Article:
Survivors witness demolition of dreaded First Nations residential school in Alert Bay
Posted by Zig Zag
By Sarah Petrescu, Vancouver Sun, Feb 19, 2015
ALERT BAY – Hundreds of residential school survivors and their supporters gathered Wednesday in Alert Bay for the demolition of the decrepit, looming St. Michael’s Indian Residential School building.
“It was important for me to go because I wanted to see how I would feel,” Stanley Hunt said.
He recalled the day, Sept. 4, 1944, his father took him to the school. He was five years old.
“Because I was a little guy in awe of the building, I shared that in our language,” said the 77-year-old fisherman. One of the staff slapped him on the head and told him he couldn’t speak his language. This set the tone for 10 traumatic years at the school and 70 years of pain, Hunt said.
The residential school, off northern Vancouver Island, was operated by the Anglican Church from 1929 until it closed in 1974. Each year, hundreds of children were forced from their homes by a local Indian agent to attend the school. They were among more than 150,000 aboriginal children across Canada forced into government-funded and church-run schools from the 1800s to the 1990s. Although it was later used by the Namgis band, the building remained a symbol of its dark past and became too costly to maintain.
Before the demolition, a ceremony of prayers, songs and speeches honoured residential school survivors and those who have died. Participants were invited to release anger or pain by throwing stones at the brick building, which bore an apology sign from the Anglican Church.
Hunt said as he stood among the emotional crowd, he felt mostly numb.
“Put a college there. Train our young people in their own community. We’re going to need that,” Hunt said.
“I don’t want people to say sorry anymore. We need to move ahead for the next generations, help them to live better lives and be contributing humans.”
The demolition ceremony was followed by healing and celebration rituals and a gathering at Alert Bay’s big house with First Nations leaders, Anglican clergy and politicians. Survivors and their families travelled from across the Island and the mainland to attend. Others held ceremonies in their own communities.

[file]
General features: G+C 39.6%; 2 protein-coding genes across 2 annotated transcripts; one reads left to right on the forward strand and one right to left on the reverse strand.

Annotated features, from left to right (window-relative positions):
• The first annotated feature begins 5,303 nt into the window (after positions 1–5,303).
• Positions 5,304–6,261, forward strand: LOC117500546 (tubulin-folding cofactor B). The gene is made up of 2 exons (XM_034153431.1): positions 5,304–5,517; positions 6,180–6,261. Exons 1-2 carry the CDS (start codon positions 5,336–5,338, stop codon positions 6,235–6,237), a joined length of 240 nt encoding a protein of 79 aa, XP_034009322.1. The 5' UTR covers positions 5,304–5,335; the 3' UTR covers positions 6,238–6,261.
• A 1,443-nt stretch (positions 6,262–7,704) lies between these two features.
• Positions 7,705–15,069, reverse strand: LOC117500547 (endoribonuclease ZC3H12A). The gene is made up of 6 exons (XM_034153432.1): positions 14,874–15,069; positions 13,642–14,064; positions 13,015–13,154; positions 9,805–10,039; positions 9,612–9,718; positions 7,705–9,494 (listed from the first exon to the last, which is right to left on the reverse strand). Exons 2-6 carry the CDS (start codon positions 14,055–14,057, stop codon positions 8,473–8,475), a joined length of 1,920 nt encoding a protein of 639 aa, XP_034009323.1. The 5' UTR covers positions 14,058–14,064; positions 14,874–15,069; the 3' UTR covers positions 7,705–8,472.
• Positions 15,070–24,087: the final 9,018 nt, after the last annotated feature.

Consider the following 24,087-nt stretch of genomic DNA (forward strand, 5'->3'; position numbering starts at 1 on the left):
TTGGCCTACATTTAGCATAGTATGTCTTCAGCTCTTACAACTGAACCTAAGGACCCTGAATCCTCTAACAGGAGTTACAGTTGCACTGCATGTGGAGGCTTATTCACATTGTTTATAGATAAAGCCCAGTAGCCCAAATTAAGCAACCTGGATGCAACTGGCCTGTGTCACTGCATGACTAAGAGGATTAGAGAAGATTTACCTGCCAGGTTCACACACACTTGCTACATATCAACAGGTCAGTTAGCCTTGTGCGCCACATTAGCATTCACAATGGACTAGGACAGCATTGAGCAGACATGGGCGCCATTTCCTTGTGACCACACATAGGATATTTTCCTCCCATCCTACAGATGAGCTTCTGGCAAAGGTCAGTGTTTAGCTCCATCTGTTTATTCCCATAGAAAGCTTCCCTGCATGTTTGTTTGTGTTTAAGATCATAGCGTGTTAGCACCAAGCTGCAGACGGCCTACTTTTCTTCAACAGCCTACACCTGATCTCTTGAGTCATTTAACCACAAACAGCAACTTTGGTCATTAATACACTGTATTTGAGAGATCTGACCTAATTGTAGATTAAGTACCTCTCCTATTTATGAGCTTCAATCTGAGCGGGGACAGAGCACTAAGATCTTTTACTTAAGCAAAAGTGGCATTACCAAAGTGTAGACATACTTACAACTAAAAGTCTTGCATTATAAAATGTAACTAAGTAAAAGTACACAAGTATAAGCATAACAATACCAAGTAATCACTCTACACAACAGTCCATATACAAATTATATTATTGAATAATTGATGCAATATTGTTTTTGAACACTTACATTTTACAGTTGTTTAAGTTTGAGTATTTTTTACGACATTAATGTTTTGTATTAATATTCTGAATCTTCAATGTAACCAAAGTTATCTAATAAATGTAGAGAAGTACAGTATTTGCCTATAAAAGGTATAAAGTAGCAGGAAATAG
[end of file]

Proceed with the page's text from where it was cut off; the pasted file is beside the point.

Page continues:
Eric Joseph’s father “Wolkine” Patrick Arthur Joseph was forced to attend the residential school at age seven or eight.
“Prior to being taken, he was raised by his grandmother who was a medicine woman who lived entirely from the resources of our land and water,” said Joseph, who described his father’s rich early life, learning local languages, harvesting and hunting by canoe.
“When he was taken from this freedom, he vowed at his young age to never allow them to break or change who he was, and he would always resist,” said Joseph, a hereditary and former elected chief who now lives in Port Hardy.
He described his father being left out on a fire escape overnight or put in a chamber called the “monkey cage,” used to punish children.
“It’s unimaginable. … I have a daughter that age,” he said, choking up.
His father “often ran away evading police and police dogs and surviving in the woods on sap from trees and raiding turnips and potatoes from the farm fields at the school for weeks at a time.”
Later he became a skilled welder and helped raise a family of five, but he still struggled with the past. Before his death in 2009, he was awarded $200,000 in a reconciliation settlement for the abuse he suffered. Joseph said it gave his father some closure.
“It’s important for our kids to know the whole history. It needs to be recognized and brought into the schools, because there are still social issues that need to be resolved,” he said, noting many social systems and policies are still in place that prevent reconciliation and justice for aboriginal people.
A film crew attended the event for a documentary about Carey Newman’s Witness Blanket Project. The Victoria-based master carver collected stories and items from residential schools across Canada and wove them into an art installation that is on a seven-year national tour. The centrepiece of the blanket is a door from St. Michael’s Indian Residential School.
Posted on February 19, 2015, in Colonization and tagged Alert Bay, Kwakwaka'wakw, Namgis, Residential School demolition, Residential Schools, St Michael's Residential School, St. Michael’s Indian Residential School. Bookmark the permalink. 1 Comment.